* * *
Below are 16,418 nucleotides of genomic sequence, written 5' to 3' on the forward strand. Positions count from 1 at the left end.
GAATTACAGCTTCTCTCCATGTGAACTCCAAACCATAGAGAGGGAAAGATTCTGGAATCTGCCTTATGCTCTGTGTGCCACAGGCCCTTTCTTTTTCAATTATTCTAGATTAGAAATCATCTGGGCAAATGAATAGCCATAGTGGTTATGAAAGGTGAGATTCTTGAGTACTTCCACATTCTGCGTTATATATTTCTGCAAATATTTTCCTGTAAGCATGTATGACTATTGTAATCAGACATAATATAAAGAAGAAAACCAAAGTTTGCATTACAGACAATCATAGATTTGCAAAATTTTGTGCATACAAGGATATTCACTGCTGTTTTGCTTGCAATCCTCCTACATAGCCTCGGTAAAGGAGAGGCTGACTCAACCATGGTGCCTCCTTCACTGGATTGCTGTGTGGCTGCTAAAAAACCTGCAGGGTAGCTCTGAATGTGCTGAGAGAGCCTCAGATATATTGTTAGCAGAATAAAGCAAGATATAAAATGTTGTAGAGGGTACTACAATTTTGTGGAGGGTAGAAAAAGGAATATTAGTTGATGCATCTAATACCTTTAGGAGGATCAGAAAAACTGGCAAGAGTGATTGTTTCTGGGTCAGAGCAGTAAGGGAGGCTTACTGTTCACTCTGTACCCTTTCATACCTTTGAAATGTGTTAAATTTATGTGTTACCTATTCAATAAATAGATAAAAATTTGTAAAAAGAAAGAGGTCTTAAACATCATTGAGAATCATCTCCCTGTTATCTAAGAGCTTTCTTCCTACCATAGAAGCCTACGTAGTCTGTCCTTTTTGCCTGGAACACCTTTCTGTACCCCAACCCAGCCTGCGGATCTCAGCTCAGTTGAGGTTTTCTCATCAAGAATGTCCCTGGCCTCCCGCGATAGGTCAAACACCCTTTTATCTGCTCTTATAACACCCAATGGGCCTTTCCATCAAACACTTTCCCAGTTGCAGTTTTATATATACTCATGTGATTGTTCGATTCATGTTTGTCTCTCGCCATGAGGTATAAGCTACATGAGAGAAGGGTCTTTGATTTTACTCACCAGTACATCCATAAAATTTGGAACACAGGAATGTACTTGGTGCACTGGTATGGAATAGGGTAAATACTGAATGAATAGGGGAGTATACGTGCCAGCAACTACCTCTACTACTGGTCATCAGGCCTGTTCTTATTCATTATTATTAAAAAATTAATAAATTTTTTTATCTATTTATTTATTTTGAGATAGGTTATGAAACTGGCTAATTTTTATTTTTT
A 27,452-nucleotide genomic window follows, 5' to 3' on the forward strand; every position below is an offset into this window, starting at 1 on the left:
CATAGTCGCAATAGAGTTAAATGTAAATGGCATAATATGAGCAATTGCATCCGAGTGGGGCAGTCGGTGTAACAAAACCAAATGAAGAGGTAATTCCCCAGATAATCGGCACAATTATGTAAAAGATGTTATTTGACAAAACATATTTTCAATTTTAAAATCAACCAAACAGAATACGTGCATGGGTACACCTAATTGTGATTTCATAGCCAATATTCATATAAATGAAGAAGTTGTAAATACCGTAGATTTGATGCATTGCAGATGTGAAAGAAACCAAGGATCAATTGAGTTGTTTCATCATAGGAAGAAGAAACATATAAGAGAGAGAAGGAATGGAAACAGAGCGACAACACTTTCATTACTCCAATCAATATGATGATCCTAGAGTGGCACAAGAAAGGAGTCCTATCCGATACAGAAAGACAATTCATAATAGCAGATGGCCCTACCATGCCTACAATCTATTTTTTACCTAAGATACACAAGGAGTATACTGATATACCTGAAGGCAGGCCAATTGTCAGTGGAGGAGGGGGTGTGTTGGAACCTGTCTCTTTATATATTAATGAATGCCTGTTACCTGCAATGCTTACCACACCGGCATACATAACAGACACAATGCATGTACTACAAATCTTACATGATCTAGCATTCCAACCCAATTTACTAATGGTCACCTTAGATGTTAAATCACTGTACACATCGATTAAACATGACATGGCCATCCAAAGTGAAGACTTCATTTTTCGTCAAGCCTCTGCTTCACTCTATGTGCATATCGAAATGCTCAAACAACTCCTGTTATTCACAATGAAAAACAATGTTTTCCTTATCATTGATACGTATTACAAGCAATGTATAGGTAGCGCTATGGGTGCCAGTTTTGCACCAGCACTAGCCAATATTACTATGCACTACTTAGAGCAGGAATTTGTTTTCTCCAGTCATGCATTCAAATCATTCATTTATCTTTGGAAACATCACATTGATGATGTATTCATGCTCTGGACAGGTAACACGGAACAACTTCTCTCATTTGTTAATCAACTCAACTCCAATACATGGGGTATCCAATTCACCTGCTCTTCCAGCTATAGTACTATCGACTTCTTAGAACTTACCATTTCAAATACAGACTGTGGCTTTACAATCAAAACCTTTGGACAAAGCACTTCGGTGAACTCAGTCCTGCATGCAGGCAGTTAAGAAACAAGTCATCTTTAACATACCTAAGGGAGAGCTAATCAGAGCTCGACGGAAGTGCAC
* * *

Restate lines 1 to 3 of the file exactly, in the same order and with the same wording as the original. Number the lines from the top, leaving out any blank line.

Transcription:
Below are 16,418 nucleotides of genomic sequence, written 5' to 3' on the forward strand. Positions count from 1 at the left end.
GAATTACAGCTTCTCTCCATGTGAACTCCAAACCATAGAGAGGGAAAGATTCTGGAATCTGCCTTATGCTCTGTGTGCCACAGGCCCTTTCTTTTTCAATTATTCTAGATTAGAAATCATCTGGGCAAATGAATAGCCATAGTGGTTATGAAAGGTGAGATTCTTGAGTACTTCCACATTCTGCGTTATATATTTCTGCAAATATTTTCCTGTAAGCATGTATGACTATTGTAATCAGACATAATATAAAGAAGAAAACCAAAGTTTGCATTACAGACAATCATAGATTTGCAAAATTTTGTGCATACAAGGATATTCACTGCTGTTTTGCTTGCAATCCTCCTACATAGCCTCGGTAAAGGAGAGGCTGACTCAACCATGGTGCCTCCTTCACTGGATTGCTGTGTGGCTGCTAAAAAACCTGCAGGGTAGCTCTGAATGTGCTGAGAGAGCCTCAGATATATTGTTAGCAGAATAAAGCAAGATATAAAATGTTGTAGAGGGTACTACAATTTTGTGGAGGGTAGAAAAAGGAATATTAGTTGATGCATCTAATACCTTTAGGAGGATCAGAAAAACTGGCAAGAGTGATTGTTTCTGGGTCAGAGCAGTAAGGGAGGCTTACTGTTCACTCTGTACCCTTTCATACCTTTGAAATGTGTTAAATTTATGTGTTACCTATTCAATAAATAGATAAAAATTTGTAAAAAGAAAGAGGTCTTAAACATCATTGAGAATCATCTCCCTGTTATCTAAGAGCTTTCTTCCTACCATAGAAGCCTACGTAGTCTGTCCTTTTTGCCTGGAACACCTTTCTGTACCCCAACCCAGCCTGCGGATCTCAGCTCAGTTGAGGTTTTCTCATCAAGAATGTCCCTGGCCTCCCGCGATAGGTCAAACACCCTTTTATCTGCTCTTATAACACCCAATGGGCCTTTCCATCAAACACTTTCCCAGTTGCAGTTTTATATATACTCATGTGATTGTTCGATTCATGTTTGTCTCTCGCCATGAGGTATAAGCTACATGAGAGAAGGGTCTTTGATTTTACTCACCAGTACATCCATAAAATTTGGAACACAGGAATGTACTTGGTGCACTGGTATGGAATAGGGTAAATACTGAATGAATAGGGGAGTATACGTGCCAGCAACTACCTCTACTACTGGTCATCAGGCCTGTTCTTATTCATTATTATTAAAAAATTAATAAATTTTTTTATCTATTTATTTATTTTGAGATAGGTTATGAAACTGGCTAATTTTTATTTTTT
A 27,452-nucleotide genomic window follows, 5' to 3' on the forward strand; every position below is an offset into this window, starting at 1 on the left: